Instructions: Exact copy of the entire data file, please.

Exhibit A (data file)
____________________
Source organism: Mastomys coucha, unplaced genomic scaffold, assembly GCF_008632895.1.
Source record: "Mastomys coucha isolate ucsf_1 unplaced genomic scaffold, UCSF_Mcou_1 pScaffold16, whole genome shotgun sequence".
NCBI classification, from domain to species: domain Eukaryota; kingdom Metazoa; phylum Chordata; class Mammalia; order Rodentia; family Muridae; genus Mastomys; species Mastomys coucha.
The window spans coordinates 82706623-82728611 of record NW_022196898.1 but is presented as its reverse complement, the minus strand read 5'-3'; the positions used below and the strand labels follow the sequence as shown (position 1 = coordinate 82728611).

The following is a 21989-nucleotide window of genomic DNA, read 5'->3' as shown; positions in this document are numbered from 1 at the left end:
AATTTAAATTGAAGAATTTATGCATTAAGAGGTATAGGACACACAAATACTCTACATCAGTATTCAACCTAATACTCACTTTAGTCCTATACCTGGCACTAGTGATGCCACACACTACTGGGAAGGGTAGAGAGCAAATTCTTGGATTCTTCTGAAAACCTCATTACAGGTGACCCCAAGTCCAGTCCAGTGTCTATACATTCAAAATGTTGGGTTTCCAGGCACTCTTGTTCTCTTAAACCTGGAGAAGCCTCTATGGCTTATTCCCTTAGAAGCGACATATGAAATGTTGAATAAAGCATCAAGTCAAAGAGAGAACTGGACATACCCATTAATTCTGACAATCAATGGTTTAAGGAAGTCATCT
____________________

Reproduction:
Source organism: Mastomys coucha, unplaced genomic scaffold, assembly GCF_008632895.1.
Source record: "Mastomys coucha isolate ucsf_1 unplaced genomic scaffold, UCSF_Mcou_1 pScaffold16, whole genome shotgun sequence".
NCBI classification, from domain to species: domain Eukaryota; kingdom Metazoa; phylum Chordata; class Mammalia; order Rodentia; family Muridae; genus Mastomys; species Mastomys coucha.
The window spans coordinates 82706623-82728611 of record NW_022196898.1 but is presented as its reverse complement, the minus strand read 5'-3'; the positions used below and the strand labels follow the sequence as shown (position 1 = coordinate 82728611).

The following is a 21989-nucleotide window of genomic DNA, read 5'->3' as shown; positions in this document are numbered from 1 at the left end:
AATTTAAATTGAAGAATTTATGCATTAAGAGGTATAGGACACACAAATACTCTACATCAGTATTCAACCTAATACTCACTTTAGTCCTATACCTGGCACTAGTGATGCCACACACTACTGGGAAGGGTAGAGAGCAAATTCTTGGATTCTTCTGAAAACCTCATTACAGGTGACCCCAAGTCCAGTCCAGTGTCTATACATTCAAAATGTTGGGTTTCCAGGCACTCTTGTTCTCTTAAACCTGGAGAAGCCTCTATGGCTTATTCCCTTAGAAGCGACATATGAAATGTTGAATAAAGCATCAAGTCAAAGAGAGAACTGGACATACCCATTAATTCTGACAATCAATGGTTTAAGGAAGTCATCT